In a case that has significant ramifications for companies that use the trademarks of others in their metatags to attract hits to their web sites, the Seventh Circuit has held that use of third party trademarks as a metatag can demonstrate an "intent to cause confusion" in a trademark infringement case.
Metatags are html code that are often used to describe the subject matter of a web site. Most Internet search engines search the metatag field when conducting searches. A web site may therefore attract hits by placing terms within its metatags, even if such terms are not used in or relevant to the web site.
In Eli Lilly & Company v. Natural Answers, Incorporated (No. 00-1375 (7th Cir. 11/21/2000)), Eli Lilly, as owner of the trademark "Prozac," brought suit against Natural Answers for trademark infringement, trademark dilution and violations of state unfair competition laws due to Natural Answers’ use of the term "Herbrozac" for a herbal supplement. Natural Answers marketed Herbrozac as a mood-enhancing herbal supplement. In addition to its use of "Herbrozac" as a brand name, Natural Answers also used the term "Prozac" in the metatags to its web site, though "Prozac" did not appear on the web site itself.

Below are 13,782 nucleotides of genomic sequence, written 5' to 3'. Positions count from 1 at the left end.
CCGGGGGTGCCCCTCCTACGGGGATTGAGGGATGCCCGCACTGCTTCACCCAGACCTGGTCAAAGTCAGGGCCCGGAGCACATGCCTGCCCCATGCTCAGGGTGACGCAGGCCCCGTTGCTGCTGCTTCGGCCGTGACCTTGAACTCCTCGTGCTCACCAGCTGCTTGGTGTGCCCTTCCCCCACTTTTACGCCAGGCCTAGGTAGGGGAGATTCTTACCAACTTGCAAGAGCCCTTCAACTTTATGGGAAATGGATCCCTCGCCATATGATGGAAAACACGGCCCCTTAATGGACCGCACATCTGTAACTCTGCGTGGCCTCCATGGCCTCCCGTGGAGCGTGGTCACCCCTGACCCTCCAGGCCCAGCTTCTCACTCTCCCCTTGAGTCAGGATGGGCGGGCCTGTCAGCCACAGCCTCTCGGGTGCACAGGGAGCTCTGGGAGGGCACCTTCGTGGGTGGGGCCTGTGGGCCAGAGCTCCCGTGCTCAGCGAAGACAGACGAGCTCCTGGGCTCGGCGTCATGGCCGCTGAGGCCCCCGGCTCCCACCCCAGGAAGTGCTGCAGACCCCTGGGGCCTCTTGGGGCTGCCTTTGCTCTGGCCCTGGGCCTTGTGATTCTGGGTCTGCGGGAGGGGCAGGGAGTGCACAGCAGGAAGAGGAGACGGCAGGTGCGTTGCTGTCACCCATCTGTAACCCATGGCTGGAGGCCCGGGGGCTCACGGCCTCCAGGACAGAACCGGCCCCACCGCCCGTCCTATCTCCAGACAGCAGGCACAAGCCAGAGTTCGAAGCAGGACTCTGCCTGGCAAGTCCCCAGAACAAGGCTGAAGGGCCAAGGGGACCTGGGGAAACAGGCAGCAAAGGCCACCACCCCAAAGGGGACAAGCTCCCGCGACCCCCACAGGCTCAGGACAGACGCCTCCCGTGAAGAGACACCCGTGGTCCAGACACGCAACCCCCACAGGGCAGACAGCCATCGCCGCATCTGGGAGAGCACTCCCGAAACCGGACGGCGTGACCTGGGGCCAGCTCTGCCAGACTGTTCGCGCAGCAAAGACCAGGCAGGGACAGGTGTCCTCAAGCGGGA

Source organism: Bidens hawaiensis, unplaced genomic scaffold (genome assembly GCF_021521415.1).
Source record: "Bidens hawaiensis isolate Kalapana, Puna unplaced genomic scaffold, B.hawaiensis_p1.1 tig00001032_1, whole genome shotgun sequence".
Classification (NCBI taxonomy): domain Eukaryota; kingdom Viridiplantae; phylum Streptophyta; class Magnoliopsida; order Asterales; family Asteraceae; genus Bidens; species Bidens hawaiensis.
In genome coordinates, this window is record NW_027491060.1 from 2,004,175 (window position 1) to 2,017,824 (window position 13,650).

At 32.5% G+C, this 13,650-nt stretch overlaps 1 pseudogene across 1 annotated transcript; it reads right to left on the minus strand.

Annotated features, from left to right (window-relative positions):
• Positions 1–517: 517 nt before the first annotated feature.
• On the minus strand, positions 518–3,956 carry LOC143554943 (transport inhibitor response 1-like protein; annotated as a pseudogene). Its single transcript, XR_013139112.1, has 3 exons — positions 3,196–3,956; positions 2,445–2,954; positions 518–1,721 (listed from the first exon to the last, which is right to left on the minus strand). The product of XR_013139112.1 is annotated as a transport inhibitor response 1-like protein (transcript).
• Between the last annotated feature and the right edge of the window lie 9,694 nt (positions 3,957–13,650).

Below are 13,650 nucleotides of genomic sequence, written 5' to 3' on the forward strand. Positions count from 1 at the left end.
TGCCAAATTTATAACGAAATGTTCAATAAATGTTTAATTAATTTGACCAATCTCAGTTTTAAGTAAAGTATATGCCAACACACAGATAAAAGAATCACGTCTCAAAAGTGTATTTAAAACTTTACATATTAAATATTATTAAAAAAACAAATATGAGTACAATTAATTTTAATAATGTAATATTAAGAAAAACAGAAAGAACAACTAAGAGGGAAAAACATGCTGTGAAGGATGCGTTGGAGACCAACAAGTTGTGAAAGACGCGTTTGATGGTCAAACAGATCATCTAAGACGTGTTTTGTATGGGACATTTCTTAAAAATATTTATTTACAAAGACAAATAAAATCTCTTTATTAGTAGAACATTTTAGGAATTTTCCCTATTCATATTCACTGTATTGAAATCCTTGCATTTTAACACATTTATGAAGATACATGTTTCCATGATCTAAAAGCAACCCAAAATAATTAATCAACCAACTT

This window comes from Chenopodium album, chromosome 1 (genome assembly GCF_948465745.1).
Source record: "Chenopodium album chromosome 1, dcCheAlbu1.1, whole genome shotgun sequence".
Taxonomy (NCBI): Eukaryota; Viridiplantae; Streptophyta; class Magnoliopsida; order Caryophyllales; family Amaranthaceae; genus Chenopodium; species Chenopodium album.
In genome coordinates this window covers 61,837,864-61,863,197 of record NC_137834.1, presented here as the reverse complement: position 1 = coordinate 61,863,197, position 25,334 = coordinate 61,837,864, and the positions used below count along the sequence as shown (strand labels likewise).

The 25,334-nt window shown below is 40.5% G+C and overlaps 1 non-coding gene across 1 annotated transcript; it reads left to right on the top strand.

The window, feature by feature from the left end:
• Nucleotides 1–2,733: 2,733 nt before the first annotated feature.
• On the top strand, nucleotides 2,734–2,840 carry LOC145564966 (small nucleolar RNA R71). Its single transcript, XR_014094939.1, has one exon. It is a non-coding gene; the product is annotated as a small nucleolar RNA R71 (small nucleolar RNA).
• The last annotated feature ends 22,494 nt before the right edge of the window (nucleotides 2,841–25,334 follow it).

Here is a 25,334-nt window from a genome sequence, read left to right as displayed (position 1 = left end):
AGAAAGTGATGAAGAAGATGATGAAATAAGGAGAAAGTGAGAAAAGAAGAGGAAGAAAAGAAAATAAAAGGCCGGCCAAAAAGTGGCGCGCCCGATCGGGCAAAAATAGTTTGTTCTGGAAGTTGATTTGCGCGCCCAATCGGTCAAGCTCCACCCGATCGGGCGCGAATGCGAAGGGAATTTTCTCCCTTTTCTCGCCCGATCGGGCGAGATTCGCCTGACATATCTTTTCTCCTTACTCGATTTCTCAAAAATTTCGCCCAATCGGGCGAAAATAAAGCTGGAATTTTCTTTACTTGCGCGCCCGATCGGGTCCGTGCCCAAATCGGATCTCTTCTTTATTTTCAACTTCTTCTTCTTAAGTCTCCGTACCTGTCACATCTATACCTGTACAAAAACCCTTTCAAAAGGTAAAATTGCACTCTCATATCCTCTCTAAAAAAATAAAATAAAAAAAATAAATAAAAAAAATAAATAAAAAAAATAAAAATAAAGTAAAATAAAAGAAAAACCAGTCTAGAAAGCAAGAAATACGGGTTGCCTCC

While noting that the effort to use "Prozac" in the metatag to attract traffic to its web site was a failure from Natural Answers’ perspective because Internet searchers were overwhelmed with sites related to Prozac, the court found that Natural Answers’ use of the term "Prozac" in its metatags was "probative of wrongful intent [to confuse consumers]" and that such use of another’s trademark is "significant evidence of intent to confuse and mislead." Use of the trademark of another in a metatag can clearly demonstrate an intent to confuse consumers, which is a required element of any trademark infringement claim.
Companies and individuals with web sites that use the trademarks of third parties in metatags must be cognizant of the heightened risks of trademark infringement. Many web site operators have assumed that by avoiding use of a trademark in the text of a web site, they are avoiding liability for trademark infringement. Although some cases have gone the other way, Eli Lilly demonstrates that use of a trademark in a metatag can, at the least, be a significant factor in finding trademark infringement under certain circumstances.Michael Bevilacqua